After his resurrection, Jesus declared that ‘all authority is heaven and on earth’ had been given to him (Mt 28:18). As Christians, then, we confess that ‘Jesus Christ is Lord’ (Phil 2:9-11).
How does Christ exercise his authority in the church today? Four possible answers have been given:-
- The Roman Catholic answer is that Christ rules his church through the magisterium, the teaching of the Pope and his bishops both in the past and in the present.
- The liberal answer is that Christ rules his church through reason and conscience, enlightened by the Holy Spirit.
- The answer favoured by some Anglicans is that Christ rules his church by means of the ‘threefold cord’ of Scripture, tradition and reason. The work of Richard Hooker is often cited in this regard, although it must be noted that, unlike many of his followers, Hooker did not teach that these were three equal authorities, but rather that the authority of Scripture should take first place.
- The evangelical answer is that Christ rules his church through Scripture. We neglect neither tradition nor reason, for it would be foolish to ignore what God has said to and through others. It would equally foolish to spurn reason, which is a God-given faculty. But the authority of Scripture must be pre-eminent.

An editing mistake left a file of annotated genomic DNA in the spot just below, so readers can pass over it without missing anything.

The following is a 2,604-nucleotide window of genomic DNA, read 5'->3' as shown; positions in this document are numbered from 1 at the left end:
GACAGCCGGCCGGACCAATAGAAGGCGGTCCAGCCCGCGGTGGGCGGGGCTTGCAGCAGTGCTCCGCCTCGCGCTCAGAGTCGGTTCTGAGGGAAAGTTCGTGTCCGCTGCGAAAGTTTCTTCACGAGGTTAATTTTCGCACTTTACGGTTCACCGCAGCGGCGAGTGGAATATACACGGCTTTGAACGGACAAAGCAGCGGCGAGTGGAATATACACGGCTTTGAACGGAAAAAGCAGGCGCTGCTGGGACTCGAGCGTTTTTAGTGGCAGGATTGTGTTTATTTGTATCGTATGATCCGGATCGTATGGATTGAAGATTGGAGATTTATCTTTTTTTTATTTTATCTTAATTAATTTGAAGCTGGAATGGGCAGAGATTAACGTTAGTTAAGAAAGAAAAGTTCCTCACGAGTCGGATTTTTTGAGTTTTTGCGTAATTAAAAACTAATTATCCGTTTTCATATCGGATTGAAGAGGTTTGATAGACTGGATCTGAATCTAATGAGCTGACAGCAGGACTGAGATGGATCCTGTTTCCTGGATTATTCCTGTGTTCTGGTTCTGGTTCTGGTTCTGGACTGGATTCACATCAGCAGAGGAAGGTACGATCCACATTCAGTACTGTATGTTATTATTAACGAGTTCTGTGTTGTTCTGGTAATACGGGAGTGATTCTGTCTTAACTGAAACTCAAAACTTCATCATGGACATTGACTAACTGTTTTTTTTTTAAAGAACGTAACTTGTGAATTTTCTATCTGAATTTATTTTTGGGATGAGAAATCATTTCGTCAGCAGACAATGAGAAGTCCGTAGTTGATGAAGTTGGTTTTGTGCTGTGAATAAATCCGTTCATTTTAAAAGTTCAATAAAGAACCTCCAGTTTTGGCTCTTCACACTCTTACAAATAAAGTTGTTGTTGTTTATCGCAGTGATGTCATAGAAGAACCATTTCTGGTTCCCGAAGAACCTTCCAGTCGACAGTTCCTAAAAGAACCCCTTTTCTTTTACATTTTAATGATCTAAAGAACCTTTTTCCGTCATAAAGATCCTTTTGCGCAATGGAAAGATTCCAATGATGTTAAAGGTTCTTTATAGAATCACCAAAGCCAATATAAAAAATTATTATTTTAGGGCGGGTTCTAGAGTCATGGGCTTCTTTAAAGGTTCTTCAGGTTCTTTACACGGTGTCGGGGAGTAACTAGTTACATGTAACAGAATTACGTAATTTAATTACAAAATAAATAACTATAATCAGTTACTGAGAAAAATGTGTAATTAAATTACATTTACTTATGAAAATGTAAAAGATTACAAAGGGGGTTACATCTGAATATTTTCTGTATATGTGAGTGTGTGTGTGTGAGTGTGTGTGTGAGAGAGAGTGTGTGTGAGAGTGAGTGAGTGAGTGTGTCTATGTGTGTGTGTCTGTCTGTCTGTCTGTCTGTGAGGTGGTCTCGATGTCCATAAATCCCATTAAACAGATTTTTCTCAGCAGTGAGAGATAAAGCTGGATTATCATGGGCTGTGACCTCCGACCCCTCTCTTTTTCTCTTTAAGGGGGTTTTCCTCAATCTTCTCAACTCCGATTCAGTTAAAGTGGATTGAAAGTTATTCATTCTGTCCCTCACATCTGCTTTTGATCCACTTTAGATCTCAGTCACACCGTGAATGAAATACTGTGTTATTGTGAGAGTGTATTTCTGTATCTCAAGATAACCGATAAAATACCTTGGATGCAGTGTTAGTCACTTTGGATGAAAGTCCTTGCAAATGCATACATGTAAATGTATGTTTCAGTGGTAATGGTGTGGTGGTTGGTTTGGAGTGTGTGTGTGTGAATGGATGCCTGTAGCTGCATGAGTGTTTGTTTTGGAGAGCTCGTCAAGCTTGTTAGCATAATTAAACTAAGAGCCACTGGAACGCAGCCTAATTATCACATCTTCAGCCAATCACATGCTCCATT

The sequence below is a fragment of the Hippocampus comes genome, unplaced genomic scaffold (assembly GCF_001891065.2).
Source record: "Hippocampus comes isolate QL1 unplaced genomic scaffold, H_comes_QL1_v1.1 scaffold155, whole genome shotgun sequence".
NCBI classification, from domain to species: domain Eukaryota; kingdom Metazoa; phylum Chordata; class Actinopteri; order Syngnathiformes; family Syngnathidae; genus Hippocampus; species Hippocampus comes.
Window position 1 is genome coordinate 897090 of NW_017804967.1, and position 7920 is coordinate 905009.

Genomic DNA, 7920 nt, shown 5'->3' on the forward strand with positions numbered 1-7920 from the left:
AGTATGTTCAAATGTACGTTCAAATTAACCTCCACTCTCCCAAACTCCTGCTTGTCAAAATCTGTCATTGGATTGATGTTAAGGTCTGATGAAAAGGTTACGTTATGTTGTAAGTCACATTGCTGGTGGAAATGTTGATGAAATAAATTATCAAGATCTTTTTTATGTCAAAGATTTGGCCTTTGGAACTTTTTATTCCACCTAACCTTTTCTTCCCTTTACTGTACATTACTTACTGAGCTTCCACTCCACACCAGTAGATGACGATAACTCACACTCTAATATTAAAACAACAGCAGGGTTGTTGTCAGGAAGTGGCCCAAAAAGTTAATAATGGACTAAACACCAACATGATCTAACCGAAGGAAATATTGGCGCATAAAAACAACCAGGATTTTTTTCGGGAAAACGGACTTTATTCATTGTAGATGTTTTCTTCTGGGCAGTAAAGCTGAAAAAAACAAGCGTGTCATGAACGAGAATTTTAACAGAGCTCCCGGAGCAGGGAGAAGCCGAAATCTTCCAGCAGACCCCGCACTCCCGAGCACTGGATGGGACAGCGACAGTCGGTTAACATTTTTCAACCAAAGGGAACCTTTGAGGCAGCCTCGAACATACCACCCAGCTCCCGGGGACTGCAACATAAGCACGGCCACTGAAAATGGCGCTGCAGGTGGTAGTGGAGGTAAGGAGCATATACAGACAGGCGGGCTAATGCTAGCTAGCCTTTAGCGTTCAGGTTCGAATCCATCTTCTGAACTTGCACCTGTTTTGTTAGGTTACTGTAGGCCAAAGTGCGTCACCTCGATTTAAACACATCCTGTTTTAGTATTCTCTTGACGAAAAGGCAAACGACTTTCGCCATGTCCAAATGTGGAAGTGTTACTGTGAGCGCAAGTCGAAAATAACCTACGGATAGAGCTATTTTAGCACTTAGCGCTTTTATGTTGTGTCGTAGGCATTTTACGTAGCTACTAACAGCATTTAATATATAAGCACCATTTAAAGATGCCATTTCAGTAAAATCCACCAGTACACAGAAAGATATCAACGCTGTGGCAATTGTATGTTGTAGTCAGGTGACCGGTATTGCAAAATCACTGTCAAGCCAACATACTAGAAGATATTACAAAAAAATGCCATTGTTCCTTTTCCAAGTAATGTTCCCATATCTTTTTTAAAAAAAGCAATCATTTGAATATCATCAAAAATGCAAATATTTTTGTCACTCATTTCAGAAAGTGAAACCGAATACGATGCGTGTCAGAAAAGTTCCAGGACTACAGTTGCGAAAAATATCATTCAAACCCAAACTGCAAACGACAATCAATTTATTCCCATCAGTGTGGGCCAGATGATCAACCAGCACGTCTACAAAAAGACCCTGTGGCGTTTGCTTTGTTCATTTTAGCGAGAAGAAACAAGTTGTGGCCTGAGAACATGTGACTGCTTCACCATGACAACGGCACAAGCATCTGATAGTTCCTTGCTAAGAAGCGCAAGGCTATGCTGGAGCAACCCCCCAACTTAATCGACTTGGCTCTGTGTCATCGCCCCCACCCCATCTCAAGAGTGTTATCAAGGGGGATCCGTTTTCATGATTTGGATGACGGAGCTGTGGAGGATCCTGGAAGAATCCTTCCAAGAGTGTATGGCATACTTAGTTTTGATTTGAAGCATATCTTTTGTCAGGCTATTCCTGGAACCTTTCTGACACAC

It is striking to note that all four groups claim the words of Jesus, recorded in Jn 16:12f, for themselves (“[The Holy Spirit] will guide you into all truth”). But the ‘you’ here does not mean us, but the apostles. In the passage just cited, the first two ‘yous’ undoubtedly refer to the apostles, and so the third and fourth ‘you’ must refer to them also.
See Stott, John, Evangelical Truth, p66-69.